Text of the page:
3.3. Distribution Models for Potential Rodents’ Reservoirs

DM for the San Diego pocket mouse C. fallax showed a delimited range from Los Angeles in California to the South region of Baja California (Figure 2A). The highest values of habitat suitability were projected in Southern California and Northern Baja California (0.80). A similar pattern was observed under an RCP 8.5 scenario, although with a probability of habitat suitability close to 0.99. DM for the desert pocket mouse C. penicillatus projected habitat suitability in all three states with higher values of probability (0.77) in the southeastern region of California and Southern Arizona (Figure 2B). A similar pattern was observed under an RCP 8.5 scenario. However, higher values of habitat suitability (up to 0.97) were projected both in Arizona and California. DM for the Merriam’s kangaroo rat D. merriami (Figure 2C) projected broad habitat suitability in California, Arizona and Baja California, with values of 0.74. Under an RCP 8.5 scenario, a very similar pattern was observed, although with values of habitat suitability of 0.95. As for C. fallax, the DM for the Dulzura kangaroo rat D. simulans projected a more restricted suitable area in Southern California and in Baja California (Figure 2D), with greater suitability values in the South region of Baja California (values of 0.83). A similar pattern was observed under an RCP 8.5 scenario, although the probability of habitat suitability rose to 0.96 in Baja California and to 0.99 in California (East of Los Angeles). DM for the desert woodrat N. lepida projected suitable areas in all three states, with higher suitability in California with values of 0.87 (Figure 2E). Under an RCP 8.5 scenario, the probability of habitat suitability in California rose to 0.99. Finally, DM for the deer mouse P. maniculatus projected suitable areas in the three states with higher values (0.76) mostly in California (Figure 2F). Under an RCP 8.5 scenario, the probability of habitat suitability rose to 0.98.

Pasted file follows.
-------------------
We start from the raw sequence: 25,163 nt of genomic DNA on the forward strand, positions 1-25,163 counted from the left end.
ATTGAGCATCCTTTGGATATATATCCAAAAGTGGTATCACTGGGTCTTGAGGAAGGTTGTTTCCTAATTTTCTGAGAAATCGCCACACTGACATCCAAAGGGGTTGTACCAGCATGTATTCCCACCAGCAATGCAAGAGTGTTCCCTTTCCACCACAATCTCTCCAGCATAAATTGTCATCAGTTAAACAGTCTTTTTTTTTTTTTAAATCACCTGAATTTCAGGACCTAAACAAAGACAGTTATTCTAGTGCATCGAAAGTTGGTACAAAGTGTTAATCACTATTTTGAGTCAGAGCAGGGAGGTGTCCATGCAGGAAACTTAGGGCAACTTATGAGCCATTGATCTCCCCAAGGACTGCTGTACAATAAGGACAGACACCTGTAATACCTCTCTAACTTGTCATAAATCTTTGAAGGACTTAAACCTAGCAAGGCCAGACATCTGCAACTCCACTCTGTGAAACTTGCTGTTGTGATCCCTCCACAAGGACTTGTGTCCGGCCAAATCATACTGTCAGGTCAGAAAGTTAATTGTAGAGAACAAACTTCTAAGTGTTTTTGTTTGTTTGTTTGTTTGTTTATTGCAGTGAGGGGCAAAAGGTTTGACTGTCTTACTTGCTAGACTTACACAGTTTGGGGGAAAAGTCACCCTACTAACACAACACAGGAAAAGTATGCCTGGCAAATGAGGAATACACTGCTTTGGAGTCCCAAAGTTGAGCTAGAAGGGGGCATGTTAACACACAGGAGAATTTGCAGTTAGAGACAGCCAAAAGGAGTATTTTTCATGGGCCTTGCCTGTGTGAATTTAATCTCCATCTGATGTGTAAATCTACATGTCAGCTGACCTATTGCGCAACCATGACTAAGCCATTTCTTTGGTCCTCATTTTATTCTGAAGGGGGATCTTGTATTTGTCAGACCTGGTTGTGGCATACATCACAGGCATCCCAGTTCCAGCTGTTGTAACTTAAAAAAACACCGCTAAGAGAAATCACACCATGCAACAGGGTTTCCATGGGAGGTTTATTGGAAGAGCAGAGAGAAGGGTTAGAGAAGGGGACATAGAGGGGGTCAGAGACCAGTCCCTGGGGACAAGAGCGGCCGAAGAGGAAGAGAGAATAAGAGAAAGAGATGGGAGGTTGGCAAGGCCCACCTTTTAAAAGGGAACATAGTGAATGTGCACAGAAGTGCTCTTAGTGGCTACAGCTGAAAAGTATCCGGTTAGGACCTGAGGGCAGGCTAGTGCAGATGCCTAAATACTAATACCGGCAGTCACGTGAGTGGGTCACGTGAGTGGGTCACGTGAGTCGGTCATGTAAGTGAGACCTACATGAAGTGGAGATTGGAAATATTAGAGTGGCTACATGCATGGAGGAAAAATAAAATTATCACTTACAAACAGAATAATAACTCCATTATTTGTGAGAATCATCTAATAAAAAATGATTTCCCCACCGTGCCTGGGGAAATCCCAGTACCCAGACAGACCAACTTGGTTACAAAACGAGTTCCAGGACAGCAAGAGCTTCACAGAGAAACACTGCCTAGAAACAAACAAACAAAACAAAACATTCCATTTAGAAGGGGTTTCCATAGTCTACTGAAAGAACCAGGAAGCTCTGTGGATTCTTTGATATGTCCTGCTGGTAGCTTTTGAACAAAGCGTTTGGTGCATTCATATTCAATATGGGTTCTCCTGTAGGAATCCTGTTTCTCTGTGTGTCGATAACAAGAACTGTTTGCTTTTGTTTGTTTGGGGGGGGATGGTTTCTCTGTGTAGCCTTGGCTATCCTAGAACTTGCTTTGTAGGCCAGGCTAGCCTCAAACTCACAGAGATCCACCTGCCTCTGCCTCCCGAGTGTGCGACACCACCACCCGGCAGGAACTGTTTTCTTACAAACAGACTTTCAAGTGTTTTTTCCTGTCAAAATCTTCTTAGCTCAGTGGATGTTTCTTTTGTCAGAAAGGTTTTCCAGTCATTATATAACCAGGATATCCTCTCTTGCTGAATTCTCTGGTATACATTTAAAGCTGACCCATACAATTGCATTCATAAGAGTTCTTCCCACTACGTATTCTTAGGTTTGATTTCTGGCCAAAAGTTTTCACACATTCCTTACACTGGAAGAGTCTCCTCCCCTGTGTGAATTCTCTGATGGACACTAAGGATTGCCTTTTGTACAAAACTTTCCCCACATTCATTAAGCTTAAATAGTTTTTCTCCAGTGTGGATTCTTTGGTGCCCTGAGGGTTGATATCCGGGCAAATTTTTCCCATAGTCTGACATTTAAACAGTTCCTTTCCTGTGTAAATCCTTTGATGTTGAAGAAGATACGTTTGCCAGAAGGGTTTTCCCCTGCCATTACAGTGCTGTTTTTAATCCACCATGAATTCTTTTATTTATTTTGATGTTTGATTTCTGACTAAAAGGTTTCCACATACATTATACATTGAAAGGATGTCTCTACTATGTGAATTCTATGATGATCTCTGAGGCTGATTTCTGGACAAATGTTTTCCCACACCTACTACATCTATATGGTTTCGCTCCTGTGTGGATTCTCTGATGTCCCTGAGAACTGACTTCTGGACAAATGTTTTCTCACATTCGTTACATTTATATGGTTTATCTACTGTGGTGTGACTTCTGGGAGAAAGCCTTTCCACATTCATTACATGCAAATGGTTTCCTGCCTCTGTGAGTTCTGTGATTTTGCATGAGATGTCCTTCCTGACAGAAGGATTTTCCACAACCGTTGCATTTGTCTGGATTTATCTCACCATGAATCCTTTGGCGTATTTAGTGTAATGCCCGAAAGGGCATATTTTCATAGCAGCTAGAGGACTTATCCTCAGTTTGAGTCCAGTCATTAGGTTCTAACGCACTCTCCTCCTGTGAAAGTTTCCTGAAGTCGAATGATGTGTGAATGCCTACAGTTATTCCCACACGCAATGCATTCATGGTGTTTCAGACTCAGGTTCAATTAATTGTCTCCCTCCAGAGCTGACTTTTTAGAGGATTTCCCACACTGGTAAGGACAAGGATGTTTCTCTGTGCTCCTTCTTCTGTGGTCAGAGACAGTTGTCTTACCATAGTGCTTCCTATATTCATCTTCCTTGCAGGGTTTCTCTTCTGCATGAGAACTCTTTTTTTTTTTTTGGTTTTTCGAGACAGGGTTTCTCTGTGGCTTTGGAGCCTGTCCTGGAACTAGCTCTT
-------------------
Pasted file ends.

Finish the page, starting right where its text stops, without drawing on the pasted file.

3.4. Overlap of Environmentally Suitable Areas for All Species

In Arizona, the greatest overlap of environmentally suitable areas occurs for Coccidioides spp. and four rodent species, the two Heteromyidae species, D. merriami and C. penicillatus, and the two Cricetidae species, P. maniculatus and N. lepida (Figure 3A). Similarly, for Baja California, the greatest overlap occurs between Coccidioides spp. and four rodent species, in this case, N. lepida and three Heteromyidae species, D. simulans, D. merriami and C. fallax (Figure 3C). In addition, in Arizona and Baja California, the fungus DM coincided fully with the DM of the six rodent species only in delimited areas in south central California and North central Baja California. In contrast, in California, the largest area of overlap occurs between Coccidioides spp. and N. lepida, and between Coccidioides spp., N. lepida and C. fallax (Figure 3B).

3.5. DMs and CM Incidence in Arizona and California

Information regarding the incidence of CM reported in the counties of California and Arizona was superimposed to the DM maps for Coccidioides spp. (Supplementary Figure S3). For both Arizona and California, counties with reported greater incidence numbers overlap with DM regions of environmentally suitable habitat for Coccidioides using current variables and occurrence points (Supplementary Figure S3). In Arizona, Maricopa County, with the highest reported number of cases (87 cases per 100,000 population), overlaps with areas of high habitat suitability with values up to 0.78. For projected future scenarios, although considering current incidence reports, values of habitat suitability raised up to 0.96 in Maricopa and Pinal, both counties that have reported higher number of cases per 100,000 population in Arizona in the 2017–2018 period. In California, Kern County, with reports in 2016, the highest number of cases (251.7 cases per 100,000 population) overlaps with areas of high habitat suitability (with values up to 0.80). In projected future scenarios, although considering current incidence reports, values of habitat suitability raised up to 0.97 for Kern County.